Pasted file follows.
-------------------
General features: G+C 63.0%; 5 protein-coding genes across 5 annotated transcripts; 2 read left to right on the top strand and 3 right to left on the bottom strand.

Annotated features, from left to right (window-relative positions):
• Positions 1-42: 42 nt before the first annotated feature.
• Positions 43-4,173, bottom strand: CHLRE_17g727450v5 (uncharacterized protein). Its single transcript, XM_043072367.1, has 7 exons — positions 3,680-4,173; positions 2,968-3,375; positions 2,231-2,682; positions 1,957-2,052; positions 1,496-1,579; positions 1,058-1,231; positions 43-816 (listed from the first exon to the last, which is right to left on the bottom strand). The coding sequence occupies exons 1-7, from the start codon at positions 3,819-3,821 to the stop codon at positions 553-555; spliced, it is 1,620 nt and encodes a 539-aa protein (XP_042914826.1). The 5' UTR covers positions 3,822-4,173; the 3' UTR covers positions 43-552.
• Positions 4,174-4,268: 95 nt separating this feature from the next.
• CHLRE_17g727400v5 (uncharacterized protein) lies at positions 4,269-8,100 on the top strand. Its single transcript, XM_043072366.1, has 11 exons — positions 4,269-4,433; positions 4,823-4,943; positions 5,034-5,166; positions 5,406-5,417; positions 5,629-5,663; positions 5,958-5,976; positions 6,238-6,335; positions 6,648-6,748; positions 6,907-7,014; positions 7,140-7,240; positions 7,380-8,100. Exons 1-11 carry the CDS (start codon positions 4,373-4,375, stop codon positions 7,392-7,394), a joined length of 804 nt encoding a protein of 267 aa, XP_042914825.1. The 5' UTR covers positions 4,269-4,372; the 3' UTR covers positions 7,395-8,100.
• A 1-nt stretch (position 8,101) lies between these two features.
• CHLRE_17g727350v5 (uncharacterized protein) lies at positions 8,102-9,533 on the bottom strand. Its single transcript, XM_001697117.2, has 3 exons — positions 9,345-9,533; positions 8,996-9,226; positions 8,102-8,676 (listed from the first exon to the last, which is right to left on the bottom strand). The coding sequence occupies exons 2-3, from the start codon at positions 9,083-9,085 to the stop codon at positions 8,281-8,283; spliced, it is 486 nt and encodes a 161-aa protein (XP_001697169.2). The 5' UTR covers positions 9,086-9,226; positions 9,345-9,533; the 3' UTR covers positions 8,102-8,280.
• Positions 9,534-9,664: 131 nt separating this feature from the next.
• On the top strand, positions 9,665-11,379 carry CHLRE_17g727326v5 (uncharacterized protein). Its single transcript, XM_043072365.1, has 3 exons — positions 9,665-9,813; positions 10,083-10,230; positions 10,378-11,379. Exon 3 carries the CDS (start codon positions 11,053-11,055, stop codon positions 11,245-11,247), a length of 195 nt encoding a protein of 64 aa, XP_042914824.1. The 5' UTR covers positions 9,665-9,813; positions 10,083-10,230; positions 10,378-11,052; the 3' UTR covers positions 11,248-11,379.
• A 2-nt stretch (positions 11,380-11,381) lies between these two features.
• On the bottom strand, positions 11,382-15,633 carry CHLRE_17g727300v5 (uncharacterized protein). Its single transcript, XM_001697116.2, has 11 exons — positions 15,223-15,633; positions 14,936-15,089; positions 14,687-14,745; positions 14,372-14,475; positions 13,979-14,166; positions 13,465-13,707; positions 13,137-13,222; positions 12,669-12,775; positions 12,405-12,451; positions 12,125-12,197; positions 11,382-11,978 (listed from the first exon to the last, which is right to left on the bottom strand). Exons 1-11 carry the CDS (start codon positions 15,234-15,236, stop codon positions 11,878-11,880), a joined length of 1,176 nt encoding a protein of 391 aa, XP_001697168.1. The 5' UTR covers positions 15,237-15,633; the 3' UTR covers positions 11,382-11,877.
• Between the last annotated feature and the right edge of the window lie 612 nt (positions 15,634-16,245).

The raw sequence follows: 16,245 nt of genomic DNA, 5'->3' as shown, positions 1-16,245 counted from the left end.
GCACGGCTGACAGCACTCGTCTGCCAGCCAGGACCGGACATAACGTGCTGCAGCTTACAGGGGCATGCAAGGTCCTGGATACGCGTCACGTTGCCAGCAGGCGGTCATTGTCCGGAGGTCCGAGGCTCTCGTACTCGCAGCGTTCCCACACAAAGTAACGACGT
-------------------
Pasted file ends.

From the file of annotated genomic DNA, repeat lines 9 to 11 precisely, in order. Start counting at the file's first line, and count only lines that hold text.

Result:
• Positions 9,534-9,664: 131 nt separating this feature from the next.
• On the top strand, positions 9,665-11,379 carry CHLRE_17g727326v5 (uncharacterized protein). Its single transcript, XM_043072365.1, has 3 exons — positions 9,665-9,813; positions 10,083-10,230; positions 10,378-11,379. Exon 3 carries the CDS (start codon positions 11,053-11,055, stop codon positions 11,245-11,247), a length of 195 nt encoding a protein of 64 aa, XP_042914824.1. The 5' UTR covers positions 9,665-9,813; positions 10,083-10,230; positions 10,378-11,052; the 3' UTR covers positions 11,248-11,379.
• A 2-nt stretch (positions 11,380-11,381) lies between these two features.